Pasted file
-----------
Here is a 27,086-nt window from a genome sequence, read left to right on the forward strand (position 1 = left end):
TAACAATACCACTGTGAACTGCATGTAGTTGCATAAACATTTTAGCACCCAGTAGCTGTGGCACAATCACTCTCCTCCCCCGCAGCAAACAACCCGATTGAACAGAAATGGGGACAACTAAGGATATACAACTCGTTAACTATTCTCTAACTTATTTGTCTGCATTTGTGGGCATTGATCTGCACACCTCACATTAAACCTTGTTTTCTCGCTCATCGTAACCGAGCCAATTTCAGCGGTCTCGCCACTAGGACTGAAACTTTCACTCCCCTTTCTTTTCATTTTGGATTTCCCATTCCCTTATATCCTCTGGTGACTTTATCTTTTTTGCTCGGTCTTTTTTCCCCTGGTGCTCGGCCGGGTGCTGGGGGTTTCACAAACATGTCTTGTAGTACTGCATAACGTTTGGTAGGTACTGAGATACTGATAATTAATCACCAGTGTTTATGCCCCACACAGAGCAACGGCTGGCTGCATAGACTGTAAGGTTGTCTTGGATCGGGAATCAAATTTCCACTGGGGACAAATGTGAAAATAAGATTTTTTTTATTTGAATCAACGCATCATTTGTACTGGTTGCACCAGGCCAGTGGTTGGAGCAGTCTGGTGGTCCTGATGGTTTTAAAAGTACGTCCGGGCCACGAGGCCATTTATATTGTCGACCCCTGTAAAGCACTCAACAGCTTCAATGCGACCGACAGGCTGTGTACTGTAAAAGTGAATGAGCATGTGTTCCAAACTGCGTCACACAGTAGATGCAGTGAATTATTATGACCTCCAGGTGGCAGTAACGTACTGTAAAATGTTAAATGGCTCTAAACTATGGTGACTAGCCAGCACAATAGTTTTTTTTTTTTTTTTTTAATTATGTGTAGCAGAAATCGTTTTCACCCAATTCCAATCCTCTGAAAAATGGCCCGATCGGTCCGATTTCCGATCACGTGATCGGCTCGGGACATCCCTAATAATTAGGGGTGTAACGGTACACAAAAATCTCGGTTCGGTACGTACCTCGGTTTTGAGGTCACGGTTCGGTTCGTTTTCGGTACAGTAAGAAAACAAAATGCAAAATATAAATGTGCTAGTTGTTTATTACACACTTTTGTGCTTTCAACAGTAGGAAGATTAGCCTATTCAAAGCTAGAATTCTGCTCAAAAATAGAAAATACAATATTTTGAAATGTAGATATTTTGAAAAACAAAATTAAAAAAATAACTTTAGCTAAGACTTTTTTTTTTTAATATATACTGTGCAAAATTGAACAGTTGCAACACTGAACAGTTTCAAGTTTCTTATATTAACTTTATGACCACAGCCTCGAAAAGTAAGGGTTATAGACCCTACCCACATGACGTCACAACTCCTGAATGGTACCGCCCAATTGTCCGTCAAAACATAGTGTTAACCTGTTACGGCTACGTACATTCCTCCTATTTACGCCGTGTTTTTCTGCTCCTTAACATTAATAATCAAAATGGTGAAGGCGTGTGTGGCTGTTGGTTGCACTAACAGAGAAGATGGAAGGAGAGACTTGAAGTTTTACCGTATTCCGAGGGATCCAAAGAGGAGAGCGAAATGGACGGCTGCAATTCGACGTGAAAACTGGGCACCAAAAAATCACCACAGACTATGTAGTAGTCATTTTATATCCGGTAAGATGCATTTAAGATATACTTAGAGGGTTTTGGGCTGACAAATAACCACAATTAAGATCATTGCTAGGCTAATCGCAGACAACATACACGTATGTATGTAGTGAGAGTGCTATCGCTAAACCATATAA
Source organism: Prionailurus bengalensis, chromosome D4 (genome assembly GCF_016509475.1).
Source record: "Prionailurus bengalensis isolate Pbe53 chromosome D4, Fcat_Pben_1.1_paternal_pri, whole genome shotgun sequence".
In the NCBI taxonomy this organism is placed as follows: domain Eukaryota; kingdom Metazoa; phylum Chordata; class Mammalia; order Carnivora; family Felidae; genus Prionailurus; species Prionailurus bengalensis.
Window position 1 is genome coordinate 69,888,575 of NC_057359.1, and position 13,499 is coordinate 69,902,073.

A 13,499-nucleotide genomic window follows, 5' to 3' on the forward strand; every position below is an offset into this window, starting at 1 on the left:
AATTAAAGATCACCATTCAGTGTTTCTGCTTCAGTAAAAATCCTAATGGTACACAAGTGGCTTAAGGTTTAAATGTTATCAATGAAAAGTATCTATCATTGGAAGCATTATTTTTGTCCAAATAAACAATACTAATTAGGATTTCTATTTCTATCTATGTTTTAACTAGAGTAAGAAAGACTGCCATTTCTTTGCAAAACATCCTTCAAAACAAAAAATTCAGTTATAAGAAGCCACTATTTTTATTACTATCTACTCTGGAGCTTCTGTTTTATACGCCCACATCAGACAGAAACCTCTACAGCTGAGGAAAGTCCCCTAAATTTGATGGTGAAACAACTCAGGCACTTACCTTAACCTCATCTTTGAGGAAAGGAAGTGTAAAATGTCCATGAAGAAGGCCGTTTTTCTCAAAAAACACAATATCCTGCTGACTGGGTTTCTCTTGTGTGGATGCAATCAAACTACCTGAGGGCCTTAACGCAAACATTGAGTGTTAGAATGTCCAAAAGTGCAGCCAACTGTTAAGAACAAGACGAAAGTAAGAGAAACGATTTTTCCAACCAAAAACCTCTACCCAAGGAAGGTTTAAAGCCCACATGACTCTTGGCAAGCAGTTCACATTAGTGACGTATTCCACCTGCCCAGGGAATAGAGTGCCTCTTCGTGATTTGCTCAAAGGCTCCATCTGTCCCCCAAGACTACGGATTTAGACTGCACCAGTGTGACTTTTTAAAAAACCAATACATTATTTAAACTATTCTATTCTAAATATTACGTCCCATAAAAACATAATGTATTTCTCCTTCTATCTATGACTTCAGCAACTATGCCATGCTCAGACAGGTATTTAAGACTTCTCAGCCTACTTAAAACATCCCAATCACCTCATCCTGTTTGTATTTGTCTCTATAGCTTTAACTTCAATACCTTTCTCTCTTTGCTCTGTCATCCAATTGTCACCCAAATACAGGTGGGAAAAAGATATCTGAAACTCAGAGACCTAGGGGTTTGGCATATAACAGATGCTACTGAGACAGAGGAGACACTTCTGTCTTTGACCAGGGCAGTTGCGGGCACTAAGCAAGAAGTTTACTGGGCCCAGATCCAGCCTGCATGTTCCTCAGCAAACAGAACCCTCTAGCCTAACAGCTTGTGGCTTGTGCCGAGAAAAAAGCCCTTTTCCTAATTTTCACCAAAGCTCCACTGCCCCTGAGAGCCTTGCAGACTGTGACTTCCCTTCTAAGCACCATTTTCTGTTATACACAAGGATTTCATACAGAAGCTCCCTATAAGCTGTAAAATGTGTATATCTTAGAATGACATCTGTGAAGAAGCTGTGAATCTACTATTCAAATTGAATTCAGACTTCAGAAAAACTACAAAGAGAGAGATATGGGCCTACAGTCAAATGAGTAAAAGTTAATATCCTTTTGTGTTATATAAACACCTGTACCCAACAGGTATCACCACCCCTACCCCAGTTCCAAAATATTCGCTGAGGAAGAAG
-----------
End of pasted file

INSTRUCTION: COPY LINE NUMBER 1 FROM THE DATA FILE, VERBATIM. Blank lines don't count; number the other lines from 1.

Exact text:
Here is a 27,086-nt window from a genome sequence, read left to right on the forward strand (position 1 = left end):